The cheese that comes with this is not dairy-free so make sure to ask for no cheese if you’re vegan.
The Green Room
The Green Room in Southbank has unfortunately since closed down. Which is a pity, but it was also my least favourite thing I ate. I ordered their tempeh teriyaki burger which was a combination of conflicting flavours. The cabbage and dressing tasted like cloves which didn’t compliment the teriyaki very well. It felt like I was eating Christmas if that makes sense.
It wasn’t a bad burger, I think it was for people who have a more refined palate than me.
Even though this establishment is closed down, Southbank is easily one of the most beautiful fun spots in London and I recommend checking it out anyway.
Eating in a Pizza Hut isn’t all that exciting. There’s a pizza hut less than 5-minutes from my house at home, however, only the UK locations have the vegan pizzas. This is silly because it’s literally just a regular pizza with Violife on it. They’ve since upped their game and got some vegan pepperoni.
I always find vegan pizzas are thin crusts, and I’m more of a thick crust person. I miss the big greasy pizza that aren’t good for my health, but good for my soul. I was so happy to finally eat a fast-food thick pizza again.
As far as cheese alternatives go, I don’t love violife. It doesn’t melt very well and tastes a little plastic-y which is why I didn’t love pizza hut. They also skimped out on the tomato sauce so it felt a little dry.
If you want something cheap and filling, by all means, go to Pizza Hut but I think vegan pizza still has a long way to go.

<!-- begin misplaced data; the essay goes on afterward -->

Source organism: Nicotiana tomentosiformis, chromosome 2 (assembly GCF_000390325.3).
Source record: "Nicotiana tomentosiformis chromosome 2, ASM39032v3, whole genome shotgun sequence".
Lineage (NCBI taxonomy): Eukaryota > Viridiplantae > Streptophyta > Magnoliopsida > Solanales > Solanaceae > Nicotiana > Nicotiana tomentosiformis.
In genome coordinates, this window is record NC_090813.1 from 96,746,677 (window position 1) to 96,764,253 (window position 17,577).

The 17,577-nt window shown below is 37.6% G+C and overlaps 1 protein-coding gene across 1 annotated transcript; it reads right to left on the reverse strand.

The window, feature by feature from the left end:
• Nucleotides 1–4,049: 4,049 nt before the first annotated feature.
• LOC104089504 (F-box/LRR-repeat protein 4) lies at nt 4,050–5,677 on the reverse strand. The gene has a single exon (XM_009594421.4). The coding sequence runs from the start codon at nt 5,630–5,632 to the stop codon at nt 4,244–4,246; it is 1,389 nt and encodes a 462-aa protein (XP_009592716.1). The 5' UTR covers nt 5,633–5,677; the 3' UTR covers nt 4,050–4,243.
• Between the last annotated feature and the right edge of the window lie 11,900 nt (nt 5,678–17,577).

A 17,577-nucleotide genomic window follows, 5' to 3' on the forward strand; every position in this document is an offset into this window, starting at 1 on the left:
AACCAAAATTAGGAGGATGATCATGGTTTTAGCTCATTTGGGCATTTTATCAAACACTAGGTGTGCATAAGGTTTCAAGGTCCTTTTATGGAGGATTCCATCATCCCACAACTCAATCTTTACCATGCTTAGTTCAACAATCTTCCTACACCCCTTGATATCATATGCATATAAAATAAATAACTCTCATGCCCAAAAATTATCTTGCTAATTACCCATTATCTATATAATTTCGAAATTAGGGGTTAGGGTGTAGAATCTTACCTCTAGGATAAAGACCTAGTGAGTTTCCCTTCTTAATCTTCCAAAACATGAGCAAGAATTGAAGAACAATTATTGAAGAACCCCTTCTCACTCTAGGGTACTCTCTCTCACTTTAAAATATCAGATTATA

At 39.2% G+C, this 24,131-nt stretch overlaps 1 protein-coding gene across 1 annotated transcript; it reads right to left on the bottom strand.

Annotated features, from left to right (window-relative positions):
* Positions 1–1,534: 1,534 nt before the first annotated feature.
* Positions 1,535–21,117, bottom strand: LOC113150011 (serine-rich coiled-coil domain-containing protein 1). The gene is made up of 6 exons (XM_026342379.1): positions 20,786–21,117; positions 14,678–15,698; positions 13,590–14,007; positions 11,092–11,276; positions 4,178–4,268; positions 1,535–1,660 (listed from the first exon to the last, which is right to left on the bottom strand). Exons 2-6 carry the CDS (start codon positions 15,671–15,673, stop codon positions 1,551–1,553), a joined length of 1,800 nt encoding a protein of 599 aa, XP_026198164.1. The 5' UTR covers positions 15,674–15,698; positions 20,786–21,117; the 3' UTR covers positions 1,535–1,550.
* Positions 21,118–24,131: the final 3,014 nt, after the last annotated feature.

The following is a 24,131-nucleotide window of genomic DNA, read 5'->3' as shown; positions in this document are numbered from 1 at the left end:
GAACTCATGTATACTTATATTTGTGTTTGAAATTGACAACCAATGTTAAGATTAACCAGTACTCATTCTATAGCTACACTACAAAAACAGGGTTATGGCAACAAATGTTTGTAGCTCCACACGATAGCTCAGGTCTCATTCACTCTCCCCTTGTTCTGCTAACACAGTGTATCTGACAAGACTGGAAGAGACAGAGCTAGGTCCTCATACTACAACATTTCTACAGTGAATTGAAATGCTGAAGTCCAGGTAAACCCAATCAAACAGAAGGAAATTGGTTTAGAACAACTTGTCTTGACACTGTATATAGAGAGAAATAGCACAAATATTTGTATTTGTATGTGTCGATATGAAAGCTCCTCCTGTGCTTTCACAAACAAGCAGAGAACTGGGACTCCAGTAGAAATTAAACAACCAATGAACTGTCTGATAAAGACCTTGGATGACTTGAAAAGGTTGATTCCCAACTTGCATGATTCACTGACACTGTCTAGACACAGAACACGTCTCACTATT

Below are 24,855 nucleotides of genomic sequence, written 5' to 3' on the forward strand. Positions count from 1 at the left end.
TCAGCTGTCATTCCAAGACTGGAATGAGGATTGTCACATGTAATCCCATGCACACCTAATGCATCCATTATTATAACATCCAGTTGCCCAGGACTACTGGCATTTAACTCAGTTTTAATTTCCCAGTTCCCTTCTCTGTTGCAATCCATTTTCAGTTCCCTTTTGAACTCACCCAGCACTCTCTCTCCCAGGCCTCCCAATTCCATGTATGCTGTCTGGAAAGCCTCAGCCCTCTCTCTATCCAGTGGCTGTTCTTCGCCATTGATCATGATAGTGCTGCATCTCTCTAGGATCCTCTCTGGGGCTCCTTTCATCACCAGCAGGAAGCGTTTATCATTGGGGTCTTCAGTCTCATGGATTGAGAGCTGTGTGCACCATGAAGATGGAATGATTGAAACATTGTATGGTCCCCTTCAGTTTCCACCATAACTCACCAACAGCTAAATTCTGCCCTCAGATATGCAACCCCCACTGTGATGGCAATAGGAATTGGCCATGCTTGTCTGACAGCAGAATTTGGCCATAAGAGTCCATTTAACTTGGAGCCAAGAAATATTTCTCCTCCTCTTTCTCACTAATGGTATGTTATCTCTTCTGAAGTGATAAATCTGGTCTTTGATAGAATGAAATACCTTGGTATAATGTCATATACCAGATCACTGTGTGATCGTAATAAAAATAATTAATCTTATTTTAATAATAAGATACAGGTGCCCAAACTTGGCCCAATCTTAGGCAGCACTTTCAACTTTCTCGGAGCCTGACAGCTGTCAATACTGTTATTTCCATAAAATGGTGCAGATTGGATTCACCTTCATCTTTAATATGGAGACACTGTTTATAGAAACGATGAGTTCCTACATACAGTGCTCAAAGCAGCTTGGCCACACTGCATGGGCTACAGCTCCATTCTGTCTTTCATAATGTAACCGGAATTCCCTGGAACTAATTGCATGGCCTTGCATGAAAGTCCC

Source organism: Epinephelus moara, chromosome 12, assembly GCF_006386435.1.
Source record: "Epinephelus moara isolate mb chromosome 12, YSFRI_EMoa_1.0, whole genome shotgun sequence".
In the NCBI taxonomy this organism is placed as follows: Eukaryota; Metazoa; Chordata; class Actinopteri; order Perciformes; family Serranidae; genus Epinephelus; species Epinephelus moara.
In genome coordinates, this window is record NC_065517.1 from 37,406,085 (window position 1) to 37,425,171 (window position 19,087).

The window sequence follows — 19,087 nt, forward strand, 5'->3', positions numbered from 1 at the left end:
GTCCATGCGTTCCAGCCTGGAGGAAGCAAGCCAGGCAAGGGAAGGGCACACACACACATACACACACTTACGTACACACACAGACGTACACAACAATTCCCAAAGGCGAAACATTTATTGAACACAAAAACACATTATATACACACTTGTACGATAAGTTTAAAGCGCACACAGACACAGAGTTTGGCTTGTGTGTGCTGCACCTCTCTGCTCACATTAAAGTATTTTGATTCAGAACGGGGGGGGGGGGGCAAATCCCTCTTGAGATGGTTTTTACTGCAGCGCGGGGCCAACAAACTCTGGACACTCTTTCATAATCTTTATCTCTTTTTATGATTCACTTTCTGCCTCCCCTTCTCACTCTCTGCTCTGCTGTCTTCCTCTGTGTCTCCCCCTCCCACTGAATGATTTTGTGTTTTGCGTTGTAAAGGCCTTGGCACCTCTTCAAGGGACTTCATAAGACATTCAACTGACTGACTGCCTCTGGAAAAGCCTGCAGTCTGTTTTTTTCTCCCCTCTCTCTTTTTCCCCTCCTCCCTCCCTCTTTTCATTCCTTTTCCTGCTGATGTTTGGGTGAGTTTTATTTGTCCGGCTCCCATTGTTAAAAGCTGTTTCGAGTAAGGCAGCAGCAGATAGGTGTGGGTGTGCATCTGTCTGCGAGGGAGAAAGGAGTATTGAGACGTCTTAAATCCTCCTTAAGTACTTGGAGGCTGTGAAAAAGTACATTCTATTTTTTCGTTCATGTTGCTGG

Pizza Express is actually Milano’s in Ireland so I knew exactly what I was in for. Pizza Express only have thin crust pizzas, and their “thick crust” pizza is still a thin crust, its just a little thicker than the other one. Somehow they know how to get the vegan cheese to melt well which is why they win out over Pizza Hut. There’s a lot of these in London, but we ate in the Baker Street Location.
If you love oriental food
We accidentally stumbled upon Banana Tree when we were in Soho and thought it looked nice. They have an extensive vegan and vegetarian menu, with Thai classics like green curry and pad thai, but also other dishes like gyoza and Singapore Lanska soup. I got the Malaysian Kajang Satay which was hands down the best thing I ate on the trip.
Whatever chicken alternative they used was very convincing, and delicious. The satay sauce was surprisingly spicy, so if you can’t handle hot food, order something else. I used to love chicken satay from the Chinese, and they nailed the chicken half, but the sauce wasn’t as greasy or sweet as Chinese takeaway sauce. I really liked that about this meal, but it might not be for everyone.
There’s five Banana Tree’s in London, but we ate in the one in Soho.
Ben & Jerrys
Although there’s a lot of Banana Tree’s in London, only the Soho one is right across from a Ben & Jerry’s!
Ben and Jerry’s was a perfect dessert to cool down with. They have three vegan flavours; chunky monkey, chocolate brownie, and peanut butter & cookies. My favourite Ben & Jerry’s flavour before veganism was chocolate brownie so I was ecstatic when they launched a vegan version. The staff weren’t too sure if the cone was vegan-friendly so I took mine in a cup to be on the safe side.
Gelupo specialises in gelato and sorbet. We popped in to cool down and got some raspberry sorbet but they also have other vegan-friendly options such as coconut, roasted red plum, and blood orange. I was more in the mood for ice-cream but sorbet is good enough.